We got a £184 bill for changing flights: Soaring cost of being left on HOLD as more firms quietly scrap free helplines – we call for an end to the rip-off
Money Mail and This is Money are today calling for an end to fee-charging customer service lines that punish callers with costly bills for waiting on hold.
Financial firms have been bombarded with calls in recent months from households worried about soaring bills, seeking advice.
Complaints about shoddy service have also driven up call times, with customers waiting an hour or more to speak to someone.
Waiting time: Financial firms have been bombarded with calls in recent months from households worried about soaring bills, seeking advice
Despite this, many big firms no longer offer free telephone services, and customers end up with eye-watering phone bills as a result.
Even some Government departments do not offer free helplines — including those used by many of the poorest households in the country.
Martyn James, of Resolver, says: ‘It is completely unacceptable for anyone to be charged for seeking customer service.’
£184 bill on calls to change flights
Tarryn Gorre and Samuel Hewitt were landed with a £184 bill after calling British Airways to change their flights last year.
The couple had paid £1,600 to travel to South Africa but needed to change the date after it was put on the pandemic red list in November.
When searching online they found a 084 number and didn’t realise there was a cheaper 02 alternative listed further down on the airline’s website.
Grounded: Tarryn Gorre and Samuel Hewitt had to delay their trip South Africa due to Covid
But it took six attempts to get through — and they had to wait on hold for a total of 220 minutes.
And while Samuel, who lives with Tarryn in Kensington, London, had inclusive minutes as part of his EE mobile contract it did not include calls to 084 numbers.
Tarryn, 37, says: ‘We were pretty livid, especially as so much of the call was spent on hold. We had no idea it would end up costing as much as it did.’
A BA spokesman says the number was listed for new bookings only and is no longer in use.
He adds: ‘All of our lines for customers with existing bookings are charged at local rates.’
How much could you end up paying?
How much you are charged depends on your landline or mobile provider, and the type of number you are calling.
Some, including 0800 and 0808 numbers, are free. But those starting with 01, 02 or 03 are charged at a local rate.
When calling from a mobile, you would typically pay between 3p and 65p per minute. From a landline, it’s usually 16p per minute, but some firms charge an additional 23p to connect the call.
If you have free minutes as part of your landline or mobile deal, these numbers should be included — if you have not exceeded your limit.
However, nearly one in seven people only have a pay-as-you-go mobile phone — rising to one in three among over-75s, according to watchdog Ofcom.
Numbers beginning with 09 or 084 cost more as callers must pay both an access and service charge.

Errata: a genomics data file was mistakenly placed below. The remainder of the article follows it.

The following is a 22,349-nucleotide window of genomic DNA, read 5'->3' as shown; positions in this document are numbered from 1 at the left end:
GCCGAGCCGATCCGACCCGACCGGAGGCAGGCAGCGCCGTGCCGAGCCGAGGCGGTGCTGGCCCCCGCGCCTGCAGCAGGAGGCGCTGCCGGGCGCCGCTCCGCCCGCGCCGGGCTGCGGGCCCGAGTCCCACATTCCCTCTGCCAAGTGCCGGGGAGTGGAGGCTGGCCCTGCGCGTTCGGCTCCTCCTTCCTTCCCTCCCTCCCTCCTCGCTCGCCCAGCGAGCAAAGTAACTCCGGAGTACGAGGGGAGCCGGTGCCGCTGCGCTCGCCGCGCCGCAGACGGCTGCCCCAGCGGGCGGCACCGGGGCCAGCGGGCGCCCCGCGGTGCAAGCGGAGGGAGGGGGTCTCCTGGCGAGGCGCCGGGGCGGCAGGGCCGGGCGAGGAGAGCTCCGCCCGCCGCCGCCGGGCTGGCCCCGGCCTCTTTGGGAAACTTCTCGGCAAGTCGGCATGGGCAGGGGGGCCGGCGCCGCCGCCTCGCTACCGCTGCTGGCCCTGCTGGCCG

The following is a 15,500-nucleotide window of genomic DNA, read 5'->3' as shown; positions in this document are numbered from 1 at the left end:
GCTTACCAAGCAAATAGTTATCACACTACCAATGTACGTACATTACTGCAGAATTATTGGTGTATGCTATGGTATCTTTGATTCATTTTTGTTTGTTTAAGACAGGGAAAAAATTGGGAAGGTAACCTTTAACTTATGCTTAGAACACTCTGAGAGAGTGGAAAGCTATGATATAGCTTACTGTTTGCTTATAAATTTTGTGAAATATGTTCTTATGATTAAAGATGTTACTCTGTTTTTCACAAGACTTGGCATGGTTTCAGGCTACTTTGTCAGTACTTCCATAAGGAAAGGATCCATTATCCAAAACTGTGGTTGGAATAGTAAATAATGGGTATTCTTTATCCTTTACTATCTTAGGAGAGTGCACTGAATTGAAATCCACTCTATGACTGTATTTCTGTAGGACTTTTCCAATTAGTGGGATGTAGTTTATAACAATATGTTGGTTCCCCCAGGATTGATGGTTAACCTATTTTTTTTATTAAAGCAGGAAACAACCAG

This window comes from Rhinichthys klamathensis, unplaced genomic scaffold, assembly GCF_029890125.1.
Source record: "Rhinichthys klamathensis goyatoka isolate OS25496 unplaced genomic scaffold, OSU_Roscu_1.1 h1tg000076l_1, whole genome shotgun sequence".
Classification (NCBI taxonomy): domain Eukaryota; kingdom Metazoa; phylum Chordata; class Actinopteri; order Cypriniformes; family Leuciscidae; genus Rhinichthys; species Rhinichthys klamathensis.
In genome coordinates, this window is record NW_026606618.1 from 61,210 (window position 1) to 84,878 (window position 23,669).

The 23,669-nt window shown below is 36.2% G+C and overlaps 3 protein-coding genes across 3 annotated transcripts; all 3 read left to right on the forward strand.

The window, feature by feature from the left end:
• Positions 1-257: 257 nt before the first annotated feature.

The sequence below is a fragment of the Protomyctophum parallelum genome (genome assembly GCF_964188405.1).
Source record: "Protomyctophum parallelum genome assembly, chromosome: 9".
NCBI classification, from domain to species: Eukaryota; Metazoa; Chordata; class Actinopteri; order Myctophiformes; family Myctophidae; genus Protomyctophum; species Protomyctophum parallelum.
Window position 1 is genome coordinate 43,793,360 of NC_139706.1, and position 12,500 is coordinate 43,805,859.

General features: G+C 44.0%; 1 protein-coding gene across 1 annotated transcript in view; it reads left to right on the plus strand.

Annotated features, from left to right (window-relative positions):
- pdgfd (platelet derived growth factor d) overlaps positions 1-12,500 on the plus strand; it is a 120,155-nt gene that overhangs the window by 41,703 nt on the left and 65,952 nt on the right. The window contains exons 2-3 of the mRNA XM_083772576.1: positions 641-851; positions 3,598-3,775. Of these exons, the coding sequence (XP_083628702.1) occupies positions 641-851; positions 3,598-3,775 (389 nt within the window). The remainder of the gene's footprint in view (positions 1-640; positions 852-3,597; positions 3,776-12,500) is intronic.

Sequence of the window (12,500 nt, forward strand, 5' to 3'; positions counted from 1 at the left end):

Access charges range from 8p to 67p. Service charges can cost up to 7p per minute for 084 numbers and up to £3.60 for 09 numbers and are unlikely to be covered by inclusive minutes.
If businesses do not offer a freephone number, it can easily land you with a big bill.
Which big names are charging customers?
Nationwide is going to charge for eight helplines by the end of the year. And Santander is axing ten free helplines and replacing them with 03 numbers from July.
But as one Money Mail reader says: ‘Like many older customers, I have a pay-as-you-go mobile so any call is 8p per minute.’
Consumer campaigner Baroness Ros Altmann adds: ‘For many older people, this is just another form of digital discrimination.’
Thanks to soaring energy bills, power giants’ helplines are in high demand. Yet, of all the major firms, only Scottish Power and Octopus offer a freephone number.
When Money Mail called energy firm Utilita’s 03 number helpline this week, it took just under 13 minutes to get through — or £8.45 for some customers.
Sky was the only major telecoms giant with a fee-charging 03 number for customers.
And callers to some Government helplines, such as the DVLA which has a 03 number for questions about licences, also face hefty bills after long waits on hold.
Calls to the Department for Work and Pensions are free, but one helpline offering food vouchers for low‑income parents and pregnant women has a 03 number.
British Airways is experiencing high levels of calls after cancelling thousands of flights but the airline’s only free number is for disabled customers calling its special assistance team
Healthy Start is run by the NHS Business Services Authority (NHSBSA) on behalf of the Department of Health and Social Care.
Its helpline has call waiting times averaging just under 13 minutes, which could cost some claimants £8.45.
Labour MP Gareth Thomas says: ‘In the midst of this government’s cost of living crisis, it’s extraordinary that ministers still force people to pay through the nose to wait to speak to someone who works for a minister.’
Utilita and NHSBSA spokespeople said they were experiencing higher than usual demand.